// declare your publishers
sb.addPublish( "button_pressed", "boolean", true ); 

// declare your subscribers
sb.addSubscribe( "change_background", "boolean" );

Call addPublish and addSubscribe to add... Well, you get it. The format for these functions is as follows:

addPublish( Name, Type, Default Value );

addSubscribe( Name, Type );

Where "Type" is "boolean", "range", "string", or a custom type you create (see the "spacebrew_custom" and "spacebrew_custom_object" examples for some ideas around that).

Above, we're creating a publisher called "button_pressed" that sends a boolean (true or false). We're also subscribing to a route called "change_background" that's also a boolean. Simple! You can add as many (or none) publishers and subscribers as you want–so long as each have different names.

Connect

Once we have instantiated and setup publishers/subscribers, all we gotta do is connect. This ALSO should only happen once, in setup().

sb.connect(server, name, description );

Remember, we setup the servername, and description variables at the very top. If you didn't set these up, you can manually pass Strings in here.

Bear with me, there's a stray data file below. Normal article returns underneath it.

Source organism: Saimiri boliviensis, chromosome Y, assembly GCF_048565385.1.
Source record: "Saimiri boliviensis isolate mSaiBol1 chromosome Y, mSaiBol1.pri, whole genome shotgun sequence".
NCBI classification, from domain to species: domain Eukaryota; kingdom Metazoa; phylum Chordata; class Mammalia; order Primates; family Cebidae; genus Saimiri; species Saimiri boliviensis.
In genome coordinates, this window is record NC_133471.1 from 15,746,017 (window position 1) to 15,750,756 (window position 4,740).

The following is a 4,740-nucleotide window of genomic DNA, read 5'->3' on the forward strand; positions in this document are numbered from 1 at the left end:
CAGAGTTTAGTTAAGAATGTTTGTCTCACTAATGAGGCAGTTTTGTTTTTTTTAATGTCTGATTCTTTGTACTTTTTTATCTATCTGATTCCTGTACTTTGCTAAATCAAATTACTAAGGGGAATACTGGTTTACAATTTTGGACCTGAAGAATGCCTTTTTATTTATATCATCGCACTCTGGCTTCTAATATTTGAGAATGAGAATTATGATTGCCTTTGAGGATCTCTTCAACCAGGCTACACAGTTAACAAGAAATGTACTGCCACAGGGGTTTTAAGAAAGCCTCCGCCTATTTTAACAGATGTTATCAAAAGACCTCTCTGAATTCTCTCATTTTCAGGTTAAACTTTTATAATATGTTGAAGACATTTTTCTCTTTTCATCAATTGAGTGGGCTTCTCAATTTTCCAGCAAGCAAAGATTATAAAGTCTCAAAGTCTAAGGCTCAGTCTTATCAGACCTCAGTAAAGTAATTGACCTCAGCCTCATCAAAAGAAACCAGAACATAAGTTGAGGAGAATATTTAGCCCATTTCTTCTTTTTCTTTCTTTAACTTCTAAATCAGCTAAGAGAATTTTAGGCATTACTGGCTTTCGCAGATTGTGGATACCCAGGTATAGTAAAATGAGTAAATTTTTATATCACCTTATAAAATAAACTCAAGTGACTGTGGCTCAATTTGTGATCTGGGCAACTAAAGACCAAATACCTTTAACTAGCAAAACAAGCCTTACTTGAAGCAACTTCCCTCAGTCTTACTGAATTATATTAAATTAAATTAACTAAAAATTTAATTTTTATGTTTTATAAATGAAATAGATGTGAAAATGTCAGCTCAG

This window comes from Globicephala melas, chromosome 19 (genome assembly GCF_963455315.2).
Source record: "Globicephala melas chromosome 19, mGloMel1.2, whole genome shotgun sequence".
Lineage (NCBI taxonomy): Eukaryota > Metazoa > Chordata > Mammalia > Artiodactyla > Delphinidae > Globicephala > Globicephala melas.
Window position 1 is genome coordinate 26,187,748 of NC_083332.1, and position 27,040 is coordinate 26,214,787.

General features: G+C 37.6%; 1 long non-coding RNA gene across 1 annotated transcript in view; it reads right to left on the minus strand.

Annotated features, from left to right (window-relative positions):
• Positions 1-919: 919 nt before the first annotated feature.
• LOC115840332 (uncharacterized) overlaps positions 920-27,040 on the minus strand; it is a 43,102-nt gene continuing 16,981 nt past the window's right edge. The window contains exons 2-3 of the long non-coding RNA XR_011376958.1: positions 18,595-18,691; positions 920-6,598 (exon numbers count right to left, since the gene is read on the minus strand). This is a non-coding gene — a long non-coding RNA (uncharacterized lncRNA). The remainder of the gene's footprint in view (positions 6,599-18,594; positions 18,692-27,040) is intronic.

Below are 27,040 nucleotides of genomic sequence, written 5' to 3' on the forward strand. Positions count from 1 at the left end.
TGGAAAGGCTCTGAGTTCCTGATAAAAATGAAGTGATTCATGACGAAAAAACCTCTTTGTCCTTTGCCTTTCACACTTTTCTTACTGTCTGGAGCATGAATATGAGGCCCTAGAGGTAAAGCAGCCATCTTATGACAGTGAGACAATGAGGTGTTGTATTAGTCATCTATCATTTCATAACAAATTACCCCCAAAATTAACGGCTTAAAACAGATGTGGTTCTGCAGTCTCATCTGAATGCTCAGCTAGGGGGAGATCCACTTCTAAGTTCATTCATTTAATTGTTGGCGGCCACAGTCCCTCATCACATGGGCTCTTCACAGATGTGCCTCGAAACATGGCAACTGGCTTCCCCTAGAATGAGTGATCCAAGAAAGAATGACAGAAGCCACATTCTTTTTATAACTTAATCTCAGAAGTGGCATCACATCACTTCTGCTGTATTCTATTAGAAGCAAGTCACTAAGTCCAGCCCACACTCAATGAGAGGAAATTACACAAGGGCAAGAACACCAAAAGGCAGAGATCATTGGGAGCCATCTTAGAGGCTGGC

Draw

In this example, the drawing is pretty simple:

  1. We're setting a background color based on a variable
  2. We're drawing a circle
  3. We're drawing text over the circle depending on whether the mouse is pressed

Cruise through the code inside draw(). Not too bad, right? But where are we setting that currentColor variable? Could it have something to do with Spacebrew? Let's see...

SEND TO SPACEBREW

Sending to Spacebrew is a simple function on our Spacebrew object. The function's syntax is:

send( Name, Value )

Where Name is one of the publishers you added in setup(), and Value is what you want to send. Note, the type of the Value is connected to the Type of the publisher: boolean for "boolean" (...), String for "string", and int for "range".

In our case, we're sending as part of Processing's built in mousePressed and mouseReleased functions. 

void mousePressed() {
    // send message to spacebrew
    sb.send( "button_pressed", true);
}

void mouseReleased() {
    // send message to spacebrew
    sb.send( "button_pressed", false);
}

EVENTS

OK, so we're set up with Spacebrew, sending data, and really getting wild. But how do we get data back from Spacebrew? In spacebrewP5, we add custom events–just like mousePressed and mouseReleased–to our app. In spacebrewP5 our custom events are: